According to ANSI A108.01-2.4, 2005, tile can be installed over horizontal and vertical building surfaces that are “sound, clean, and dimensionally stable.”
“Sound” means that the surface is stable and well cured in the case of concrete surfaces. “Clean” means that the intended surface is free from surface contaminants that would affect the bond strength of the tile. “Dimensionally stable” means that the framing and supporting members are sufficiently constructed to support the installation.
How do we ensure that our project meets these recommendations? First, we put these specifications into a contract. Then we insure that the project meets the specifications through inspection. Inspection means that we closely look at the job to ensure that framing members are the correct size and are spaced and nailed properly. We also ensure that if the framing members are covered with plywood or gypsum board, that it is installed correctly. In the case of cabinetry, that it is installed correctly.
Next we would ensure that the installations are level or plumb and true to plane according to the specifications. We would also ensure that rooms and enclosures are square or at exact right angles with each other. The basic rule is that framing and surfaces need to be level, plumb, and true to plane within 1/4″ in 10 feet (For stone installations, MIA recommends 1/8″ in 10 feet).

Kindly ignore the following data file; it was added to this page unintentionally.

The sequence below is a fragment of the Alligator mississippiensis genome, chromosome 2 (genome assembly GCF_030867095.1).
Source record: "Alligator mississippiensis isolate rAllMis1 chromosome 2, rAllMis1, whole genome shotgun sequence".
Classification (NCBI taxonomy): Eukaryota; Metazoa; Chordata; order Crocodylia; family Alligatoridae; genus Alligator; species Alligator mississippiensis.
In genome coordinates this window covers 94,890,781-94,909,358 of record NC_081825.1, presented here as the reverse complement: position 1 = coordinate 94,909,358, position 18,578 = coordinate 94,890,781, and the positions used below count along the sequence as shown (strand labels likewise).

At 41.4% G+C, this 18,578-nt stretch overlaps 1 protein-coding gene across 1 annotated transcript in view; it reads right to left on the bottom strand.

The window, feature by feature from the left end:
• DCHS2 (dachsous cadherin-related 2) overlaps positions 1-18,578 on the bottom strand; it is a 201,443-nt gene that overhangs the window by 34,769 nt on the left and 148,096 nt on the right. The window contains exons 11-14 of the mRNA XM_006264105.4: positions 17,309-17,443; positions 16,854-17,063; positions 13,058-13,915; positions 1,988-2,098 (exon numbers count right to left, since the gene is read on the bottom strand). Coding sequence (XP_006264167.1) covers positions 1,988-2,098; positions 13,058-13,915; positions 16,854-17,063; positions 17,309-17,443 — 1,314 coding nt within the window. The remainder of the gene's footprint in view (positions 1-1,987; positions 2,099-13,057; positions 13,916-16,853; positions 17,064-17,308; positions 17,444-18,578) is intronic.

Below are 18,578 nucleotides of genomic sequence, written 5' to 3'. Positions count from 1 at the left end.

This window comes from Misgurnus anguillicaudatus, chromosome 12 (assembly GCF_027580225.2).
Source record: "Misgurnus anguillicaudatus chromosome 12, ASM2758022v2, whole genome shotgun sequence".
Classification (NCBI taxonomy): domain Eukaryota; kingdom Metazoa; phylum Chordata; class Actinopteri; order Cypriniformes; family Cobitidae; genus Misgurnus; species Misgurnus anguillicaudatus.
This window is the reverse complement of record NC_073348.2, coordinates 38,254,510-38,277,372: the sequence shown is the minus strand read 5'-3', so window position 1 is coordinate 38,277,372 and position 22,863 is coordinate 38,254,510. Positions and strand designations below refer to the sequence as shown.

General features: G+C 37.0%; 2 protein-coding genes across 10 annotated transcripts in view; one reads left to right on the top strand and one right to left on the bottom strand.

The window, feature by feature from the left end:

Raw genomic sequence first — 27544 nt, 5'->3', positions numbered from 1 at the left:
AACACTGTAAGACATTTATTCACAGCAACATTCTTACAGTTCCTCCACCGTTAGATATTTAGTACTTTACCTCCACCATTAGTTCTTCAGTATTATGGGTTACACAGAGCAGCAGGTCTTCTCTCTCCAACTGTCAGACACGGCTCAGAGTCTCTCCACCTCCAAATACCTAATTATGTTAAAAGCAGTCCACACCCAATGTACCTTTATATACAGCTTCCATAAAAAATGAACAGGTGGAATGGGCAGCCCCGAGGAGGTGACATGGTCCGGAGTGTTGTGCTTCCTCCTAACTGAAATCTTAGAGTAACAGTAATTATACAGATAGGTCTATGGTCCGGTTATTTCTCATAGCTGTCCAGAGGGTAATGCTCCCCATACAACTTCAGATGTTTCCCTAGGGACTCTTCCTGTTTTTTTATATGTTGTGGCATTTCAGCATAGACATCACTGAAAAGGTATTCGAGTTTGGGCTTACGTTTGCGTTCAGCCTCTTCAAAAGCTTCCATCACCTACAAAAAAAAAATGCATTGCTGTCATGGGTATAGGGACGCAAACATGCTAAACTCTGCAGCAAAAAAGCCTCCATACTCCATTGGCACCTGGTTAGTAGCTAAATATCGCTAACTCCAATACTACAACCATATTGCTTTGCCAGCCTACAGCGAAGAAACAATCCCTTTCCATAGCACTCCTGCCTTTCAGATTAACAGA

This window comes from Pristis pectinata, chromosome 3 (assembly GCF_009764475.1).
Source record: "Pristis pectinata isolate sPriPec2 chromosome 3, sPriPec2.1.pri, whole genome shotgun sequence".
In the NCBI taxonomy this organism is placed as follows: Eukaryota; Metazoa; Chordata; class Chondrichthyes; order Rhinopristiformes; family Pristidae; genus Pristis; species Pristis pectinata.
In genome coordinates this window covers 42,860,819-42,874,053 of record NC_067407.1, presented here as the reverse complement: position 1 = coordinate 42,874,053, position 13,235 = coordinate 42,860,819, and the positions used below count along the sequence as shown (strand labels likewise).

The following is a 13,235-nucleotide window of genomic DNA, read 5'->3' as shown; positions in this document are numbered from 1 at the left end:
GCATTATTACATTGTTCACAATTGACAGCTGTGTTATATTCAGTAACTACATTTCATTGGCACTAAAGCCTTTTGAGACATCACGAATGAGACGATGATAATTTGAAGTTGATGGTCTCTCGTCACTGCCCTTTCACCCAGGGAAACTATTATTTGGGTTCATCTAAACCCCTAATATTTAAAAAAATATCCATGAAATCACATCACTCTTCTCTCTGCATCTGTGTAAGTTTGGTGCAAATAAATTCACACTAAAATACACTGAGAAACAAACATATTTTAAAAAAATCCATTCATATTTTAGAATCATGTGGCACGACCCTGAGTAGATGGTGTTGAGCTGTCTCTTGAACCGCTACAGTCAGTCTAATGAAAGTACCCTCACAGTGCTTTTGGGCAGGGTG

To check for level or plumb, a spirit level works very well. I use a 6-foot level for floors and walls where space permits and smaller levels when necessary. To check a surface for “true to plane” a level or straight edge can be used. Running it along the intended surface noting any deviation or high or low spots will do the trick. Checking for square can be accomplished by the use of a hand held square. The other way is mathematical in nature and is called the “3-4-5” method. For more on these methods and their application, go to the Estimating/Layout section.
Wow! Wouldn’t it be great if we could start from the ground up? This would mean that we could specify huge joists with close spacing and very strong wall framing and the like? Well, sometimes that is possible. Most of the time, we are subject to budget, time and skill constraints. Nevertheless, in each specific section we will discuss the minimum standards necessary to achieve satisfactory results. Lets look at some basic industry standards for surfaces intended for stone or ceramic tile.
Concrete or Masonry:
ANSI recommends concrete or masonry to be “dry, structurally sound, and free of wax, curing compounds, or other coatings.” The surface needs to be flat without deviation exceeding 1/4″ in 10 feet or 1/16″ in 12 inches. In addition, the surface needs to be free of cracks or voids. The surface should have a steel trowel and fine broom-finish.
How do I check for surface contaminants? A simple method is to place water on the concrete surface and watch to see if the concrete readily absorbs it. If it is readily absorbed, the concrete is free of obvious contaminants that might adversely affect the bonding of tile. The absolute best way to ensure that a slab is ready for tile is to sandblast, bead blast, or scarify it.